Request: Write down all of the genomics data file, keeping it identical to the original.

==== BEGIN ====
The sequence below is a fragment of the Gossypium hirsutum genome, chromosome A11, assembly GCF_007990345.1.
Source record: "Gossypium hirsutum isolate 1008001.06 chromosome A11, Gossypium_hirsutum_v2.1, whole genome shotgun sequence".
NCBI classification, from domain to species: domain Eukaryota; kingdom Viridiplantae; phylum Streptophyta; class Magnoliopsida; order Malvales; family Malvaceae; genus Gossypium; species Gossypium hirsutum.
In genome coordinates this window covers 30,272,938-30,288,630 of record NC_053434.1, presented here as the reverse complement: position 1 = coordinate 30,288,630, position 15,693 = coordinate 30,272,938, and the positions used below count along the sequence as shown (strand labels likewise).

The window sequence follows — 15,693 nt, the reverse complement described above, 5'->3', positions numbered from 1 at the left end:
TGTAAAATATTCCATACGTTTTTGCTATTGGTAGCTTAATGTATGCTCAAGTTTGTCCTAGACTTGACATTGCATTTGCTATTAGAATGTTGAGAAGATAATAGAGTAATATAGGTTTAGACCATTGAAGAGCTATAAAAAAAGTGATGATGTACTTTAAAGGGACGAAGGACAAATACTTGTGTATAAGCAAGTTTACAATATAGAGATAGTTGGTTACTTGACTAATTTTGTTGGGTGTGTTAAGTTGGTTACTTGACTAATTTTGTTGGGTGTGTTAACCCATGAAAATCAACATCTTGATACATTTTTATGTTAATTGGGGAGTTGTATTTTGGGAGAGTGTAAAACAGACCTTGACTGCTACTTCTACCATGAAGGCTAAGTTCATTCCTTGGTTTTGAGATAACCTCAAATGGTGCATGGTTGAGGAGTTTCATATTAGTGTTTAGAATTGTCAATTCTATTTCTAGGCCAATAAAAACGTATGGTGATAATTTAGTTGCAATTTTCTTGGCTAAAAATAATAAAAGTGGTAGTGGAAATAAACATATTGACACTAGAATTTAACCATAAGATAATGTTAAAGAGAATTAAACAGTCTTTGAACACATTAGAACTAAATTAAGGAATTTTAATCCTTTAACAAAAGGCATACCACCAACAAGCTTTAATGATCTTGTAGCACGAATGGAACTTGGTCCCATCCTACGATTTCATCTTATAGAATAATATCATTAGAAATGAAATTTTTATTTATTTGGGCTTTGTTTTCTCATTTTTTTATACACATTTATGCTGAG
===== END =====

The sequence below is a fragment of the Gossypium hirsutum genome, chromosome A11, assembly GCF_007990345.1.
Source record: "Gossypium hirsutum isolate 1008001.06 chromosome A11, Gossypium_hirsutum_v2.1, whole genome shotgun sequence".
NCBI classification, from domain to species: domain Eukaryota; kingdom Viridiplantae; phylum Streptophyta; class Magnoliopsida; order Malvales; family Malvaceae; genus Gossypium; species Gossypium hirsutum.
In genome coordinates this window covers 30,272,938-30,288,630 of record NC_053434.1, presented here as the reverse complement: position 1 = coordinate 30,288,630, position 15,693 = coordinate 30,272,938, and the positions used below count along the sequence as shown (strand labels likewise).

The window sequence follows — 15,693 nt, the reverse complement described above, 5'->3', positions numbered from 1 at the left end:
TGTAAAATATTCCATACGTTTTTGCTATTGGTAGCTTAATGTATGCTCAAGTTTGTCCTAGACTTGACATTGCATTTGCTATTAGAATGTTGAGAAGATAATAGAGTAATATAGGTTTAGACCATTGAAGAGCTATAAAAAAAGTGATGATGTACTTTAAAGGGACGAAGGACAAATACTTGTGTATAAGCAAGTTTACAATATAGAGATAGTTGGTTACTTGACTAATTTTGTTGGGTGTGTTAAGTTGGTTACTTGACTAATTTTGTTGGGTGTGTTAACCCATGAAAATCAACATCTTGATACATTTTTATGTTAATTGGGGAGTTGTATTTTGGGAGAGTGTAAAACAGACCTTGACTGCTACTTCTACCATGAAGGCTAAGTTCATTCCTTGGTTTTGAGATAACCTCAAATGGTGCATGGTTGAGGAGTTTCATATTAGTGTTTAGAATTGTCAATTCTATTTCTAGGCCAATAAAAACGTATGGTGATAATTTAGTTGCAATTTTCTTGGCTAAAAATAATAAAAGTGGTAGTGGAAATAAACATATTGACACTAGAATTTAACCATAAGATAATGTTAAAGAGAATTAAACAGTCTTTGAACACATTAGAACTAAATTAAGGAATTTTAATCCTTTAACAAAAGGCATACCACCAACAAGCTTTAATGATCTTGTAGCACGAATGGAACTTGGTCCCATCCTACGATTTCATCTTATAGAATAATATCATTAGAAATGAAATTTTTATTTATTTGGGCTTTGTTTTCTCATTTTTTTATACACATTTATGCTGAG